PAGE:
At CES 2010, Sharp unveiled a line of new products, including their new “Quad-Pixel” technology and new line of Sharp’s AQUOS televisions. Quad-Pixel technology features an additional color, yellow, into the conventional RGB spectrum. This allows for better colors such as greater gold, deeper Caribbean blues, and amazing shades of yellow. With RGBY, a user can see an impressive one trillion colors, rather than the traditional one billion with RGB. As the presenter put it, in terms of time, it would take 32 years to count one billion seconds, but 32,000 years to count to one trillion.
The quality of the images and pictures on these new LE models using RGBY looks stunning. Sharp is releasing three LE models: the LE 920, LE 820, and LE 810. The LE 920 series comes in 52-inch, 60-inch, and 68-inch (the industry’s first) sizes and feature an edge lit LED 1080p X-GEN panel. This allows for better color and more inky blacks as it prevents back light from leaking in. In addition to being only 1.6-inches thick, the Sharp’s HDTV runs at 240Hz and boasts lower power consumption. They’ve also introduced new Netflix and Twitter widgets to complement the existing ones on AQUOS Net.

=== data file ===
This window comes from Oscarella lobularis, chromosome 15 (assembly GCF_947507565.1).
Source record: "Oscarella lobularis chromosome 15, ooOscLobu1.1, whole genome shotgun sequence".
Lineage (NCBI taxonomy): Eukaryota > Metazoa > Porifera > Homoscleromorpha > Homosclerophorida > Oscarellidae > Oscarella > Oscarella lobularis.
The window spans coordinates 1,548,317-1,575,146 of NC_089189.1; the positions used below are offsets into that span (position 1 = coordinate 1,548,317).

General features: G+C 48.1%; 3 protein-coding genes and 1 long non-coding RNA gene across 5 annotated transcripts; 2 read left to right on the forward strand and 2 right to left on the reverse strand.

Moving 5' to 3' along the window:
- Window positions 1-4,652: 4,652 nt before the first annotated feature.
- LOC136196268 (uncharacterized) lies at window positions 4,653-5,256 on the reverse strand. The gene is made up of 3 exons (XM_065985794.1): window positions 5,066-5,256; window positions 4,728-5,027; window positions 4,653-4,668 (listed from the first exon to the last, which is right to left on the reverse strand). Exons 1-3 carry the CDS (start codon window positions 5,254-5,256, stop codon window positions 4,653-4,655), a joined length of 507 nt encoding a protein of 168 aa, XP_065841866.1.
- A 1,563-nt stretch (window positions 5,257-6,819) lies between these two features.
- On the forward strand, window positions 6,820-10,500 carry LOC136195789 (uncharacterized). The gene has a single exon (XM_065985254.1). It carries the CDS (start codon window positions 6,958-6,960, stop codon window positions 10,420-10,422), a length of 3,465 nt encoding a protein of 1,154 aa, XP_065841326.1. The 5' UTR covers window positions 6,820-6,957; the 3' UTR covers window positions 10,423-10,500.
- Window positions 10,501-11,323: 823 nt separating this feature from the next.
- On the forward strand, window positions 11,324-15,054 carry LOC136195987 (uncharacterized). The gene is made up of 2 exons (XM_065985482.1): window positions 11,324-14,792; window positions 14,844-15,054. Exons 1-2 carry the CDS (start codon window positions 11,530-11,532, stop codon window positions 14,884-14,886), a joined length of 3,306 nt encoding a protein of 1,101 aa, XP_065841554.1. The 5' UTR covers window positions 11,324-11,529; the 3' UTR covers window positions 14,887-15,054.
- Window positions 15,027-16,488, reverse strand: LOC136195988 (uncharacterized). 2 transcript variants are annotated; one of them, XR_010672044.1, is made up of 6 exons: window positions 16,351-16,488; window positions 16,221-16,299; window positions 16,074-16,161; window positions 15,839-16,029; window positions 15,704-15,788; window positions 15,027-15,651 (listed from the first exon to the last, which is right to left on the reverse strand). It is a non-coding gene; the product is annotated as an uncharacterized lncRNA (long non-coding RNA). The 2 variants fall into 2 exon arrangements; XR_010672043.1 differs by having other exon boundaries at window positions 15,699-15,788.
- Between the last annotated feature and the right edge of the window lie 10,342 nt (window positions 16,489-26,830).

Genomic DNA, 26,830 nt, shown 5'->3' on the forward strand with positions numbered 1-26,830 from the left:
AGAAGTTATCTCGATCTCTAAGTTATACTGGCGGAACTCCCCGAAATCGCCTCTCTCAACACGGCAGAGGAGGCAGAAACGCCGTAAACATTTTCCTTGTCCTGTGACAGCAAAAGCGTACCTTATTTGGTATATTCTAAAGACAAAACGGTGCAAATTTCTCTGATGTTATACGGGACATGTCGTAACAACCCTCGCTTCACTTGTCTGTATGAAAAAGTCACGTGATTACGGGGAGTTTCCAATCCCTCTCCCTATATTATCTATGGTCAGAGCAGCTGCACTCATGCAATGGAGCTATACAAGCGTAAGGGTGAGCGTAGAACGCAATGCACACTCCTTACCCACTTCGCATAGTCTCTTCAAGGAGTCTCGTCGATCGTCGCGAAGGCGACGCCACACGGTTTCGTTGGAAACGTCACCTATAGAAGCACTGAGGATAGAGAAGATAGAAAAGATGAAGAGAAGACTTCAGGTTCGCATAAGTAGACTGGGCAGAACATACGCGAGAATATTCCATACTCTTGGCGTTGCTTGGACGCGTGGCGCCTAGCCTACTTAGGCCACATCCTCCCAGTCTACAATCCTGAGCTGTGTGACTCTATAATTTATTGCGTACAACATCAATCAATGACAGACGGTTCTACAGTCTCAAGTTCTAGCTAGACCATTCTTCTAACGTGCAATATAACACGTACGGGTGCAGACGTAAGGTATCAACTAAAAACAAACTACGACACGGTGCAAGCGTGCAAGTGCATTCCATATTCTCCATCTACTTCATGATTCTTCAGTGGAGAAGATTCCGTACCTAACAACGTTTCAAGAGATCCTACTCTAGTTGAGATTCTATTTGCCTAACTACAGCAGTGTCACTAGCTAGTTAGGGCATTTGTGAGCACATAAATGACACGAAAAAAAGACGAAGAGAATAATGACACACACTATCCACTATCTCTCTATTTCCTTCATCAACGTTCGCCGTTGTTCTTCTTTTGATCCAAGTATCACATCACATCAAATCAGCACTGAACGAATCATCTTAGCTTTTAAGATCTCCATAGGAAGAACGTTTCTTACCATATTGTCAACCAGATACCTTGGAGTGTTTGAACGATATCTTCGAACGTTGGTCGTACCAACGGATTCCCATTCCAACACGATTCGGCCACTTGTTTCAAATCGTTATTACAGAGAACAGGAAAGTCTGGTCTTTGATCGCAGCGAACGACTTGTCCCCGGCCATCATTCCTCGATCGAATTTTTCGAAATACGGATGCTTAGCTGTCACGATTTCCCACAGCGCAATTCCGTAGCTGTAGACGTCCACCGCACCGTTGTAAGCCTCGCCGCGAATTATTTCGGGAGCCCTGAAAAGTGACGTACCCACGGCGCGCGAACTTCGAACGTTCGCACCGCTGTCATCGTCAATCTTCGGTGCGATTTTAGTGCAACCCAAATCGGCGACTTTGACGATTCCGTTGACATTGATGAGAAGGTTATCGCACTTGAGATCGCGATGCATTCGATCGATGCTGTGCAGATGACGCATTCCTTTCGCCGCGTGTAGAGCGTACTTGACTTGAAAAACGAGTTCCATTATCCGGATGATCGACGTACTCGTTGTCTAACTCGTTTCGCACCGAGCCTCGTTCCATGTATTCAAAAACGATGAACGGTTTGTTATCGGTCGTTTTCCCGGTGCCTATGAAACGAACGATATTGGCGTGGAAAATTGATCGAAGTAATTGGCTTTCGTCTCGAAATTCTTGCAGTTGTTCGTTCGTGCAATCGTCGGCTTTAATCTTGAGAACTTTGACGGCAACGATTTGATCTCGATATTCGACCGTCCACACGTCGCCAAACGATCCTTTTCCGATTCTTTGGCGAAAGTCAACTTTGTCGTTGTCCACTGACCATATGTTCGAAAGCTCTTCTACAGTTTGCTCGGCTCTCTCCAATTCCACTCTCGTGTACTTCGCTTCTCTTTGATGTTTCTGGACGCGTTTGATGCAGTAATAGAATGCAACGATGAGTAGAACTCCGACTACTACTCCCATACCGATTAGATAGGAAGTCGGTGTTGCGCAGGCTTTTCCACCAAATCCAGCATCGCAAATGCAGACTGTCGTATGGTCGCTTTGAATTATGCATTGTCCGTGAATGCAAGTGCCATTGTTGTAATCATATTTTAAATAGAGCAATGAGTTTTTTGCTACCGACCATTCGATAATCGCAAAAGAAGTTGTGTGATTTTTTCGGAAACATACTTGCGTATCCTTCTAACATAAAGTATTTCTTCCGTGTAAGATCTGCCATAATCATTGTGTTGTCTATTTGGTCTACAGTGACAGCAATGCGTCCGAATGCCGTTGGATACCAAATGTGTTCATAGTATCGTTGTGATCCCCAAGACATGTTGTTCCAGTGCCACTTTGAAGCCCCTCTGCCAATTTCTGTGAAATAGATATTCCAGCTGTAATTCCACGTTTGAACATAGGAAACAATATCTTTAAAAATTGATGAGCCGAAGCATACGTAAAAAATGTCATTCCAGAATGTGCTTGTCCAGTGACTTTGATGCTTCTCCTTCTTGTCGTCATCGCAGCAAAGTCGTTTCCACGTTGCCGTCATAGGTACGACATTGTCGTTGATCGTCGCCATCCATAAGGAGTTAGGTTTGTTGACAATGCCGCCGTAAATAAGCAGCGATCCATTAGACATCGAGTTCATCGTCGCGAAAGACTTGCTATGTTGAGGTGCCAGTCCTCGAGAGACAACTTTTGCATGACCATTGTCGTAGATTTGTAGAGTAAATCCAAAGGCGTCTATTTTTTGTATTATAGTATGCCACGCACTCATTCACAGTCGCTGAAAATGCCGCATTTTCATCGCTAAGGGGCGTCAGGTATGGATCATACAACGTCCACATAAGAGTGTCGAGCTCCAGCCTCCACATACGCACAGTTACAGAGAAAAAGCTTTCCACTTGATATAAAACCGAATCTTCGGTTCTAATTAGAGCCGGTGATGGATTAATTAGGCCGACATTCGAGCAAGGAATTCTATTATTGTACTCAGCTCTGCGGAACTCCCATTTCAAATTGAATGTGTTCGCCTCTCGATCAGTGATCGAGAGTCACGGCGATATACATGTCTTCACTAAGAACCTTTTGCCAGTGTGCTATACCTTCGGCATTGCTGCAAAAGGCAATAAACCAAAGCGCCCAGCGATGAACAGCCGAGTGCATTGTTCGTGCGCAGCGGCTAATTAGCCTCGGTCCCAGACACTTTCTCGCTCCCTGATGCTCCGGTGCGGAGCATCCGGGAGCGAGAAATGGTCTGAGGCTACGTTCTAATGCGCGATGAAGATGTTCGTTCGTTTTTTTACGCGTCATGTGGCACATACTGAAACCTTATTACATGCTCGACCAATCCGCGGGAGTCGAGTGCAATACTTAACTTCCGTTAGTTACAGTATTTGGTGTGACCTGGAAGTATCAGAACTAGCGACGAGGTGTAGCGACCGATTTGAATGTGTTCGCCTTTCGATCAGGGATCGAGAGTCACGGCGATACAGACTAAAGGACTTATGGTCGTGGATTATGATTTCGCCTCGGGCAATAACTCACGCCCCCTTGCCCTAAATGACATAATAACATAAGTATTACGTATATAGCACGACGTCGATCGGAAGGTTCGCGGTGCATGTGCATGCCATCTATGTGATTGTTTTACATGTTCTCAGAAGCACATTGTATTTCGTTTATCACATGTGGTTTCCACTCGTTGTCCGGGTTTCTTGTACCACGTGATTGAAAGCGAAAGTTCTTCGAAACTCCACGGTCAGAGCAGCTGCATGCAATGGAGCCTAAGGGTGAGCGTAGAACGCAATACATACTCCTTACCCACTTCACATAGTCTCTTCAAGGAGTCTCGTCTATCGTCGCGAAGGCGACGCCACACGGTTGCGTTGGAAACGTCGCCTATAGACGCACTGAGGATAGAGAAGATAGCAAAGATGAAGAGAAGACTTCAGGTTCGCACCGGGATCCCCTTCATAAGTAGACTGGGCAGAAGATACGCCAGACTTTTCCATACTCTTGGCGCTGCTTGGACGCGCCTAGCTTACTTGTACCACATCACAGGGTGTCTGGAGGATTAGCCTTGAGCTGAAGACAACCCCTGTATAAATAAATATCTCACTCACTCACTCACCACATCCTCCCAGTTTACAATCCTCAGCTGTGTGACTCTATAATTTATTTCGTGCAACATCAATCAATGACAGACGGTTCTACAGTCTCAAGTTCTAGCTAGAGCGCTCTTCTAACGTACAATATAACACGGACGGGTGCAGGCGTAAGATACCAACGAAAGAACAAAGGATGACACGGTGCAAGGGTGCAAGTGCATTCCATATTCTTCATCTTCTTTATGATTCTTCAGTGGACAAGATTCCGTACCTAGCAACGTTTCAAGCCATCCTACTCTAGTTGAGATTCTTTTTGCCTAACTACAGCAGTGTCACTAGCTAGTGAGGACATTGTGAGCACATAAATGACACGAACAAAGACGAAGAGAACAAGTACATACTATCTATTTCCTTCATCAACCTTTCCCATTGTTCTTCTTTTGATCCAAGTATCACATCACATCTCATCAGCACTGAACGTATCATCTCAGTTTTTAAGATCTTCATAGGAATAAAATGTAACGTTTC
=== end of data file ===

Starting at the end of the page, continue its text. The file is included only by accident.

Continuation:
What does all this mean?
From what I saw at the press conference, the quality of the images on the screen looked stunning. By introducing yellow as another pixel, the picture does appears to be “more real”. However, until I can do side-by-side comparisons of RGBY and other competitive models, it would be unwise to take sides with which TV is better. Plus, most presentations have the TVs running at max brightness in the most vivid modes possible. After hours of looking at all the new show floor models, many of them looked promising.
Sharp also announced a few new products, including a home theater system (BD-MPC41U) with a built in iPod dock and a new BluRay (BD-HP70U) player with Netflix. Sharp also unveiled a new line of innovative, energy efficient LED light bulbs. These bulbs let you change the color from yellow to white and set the brightens easily.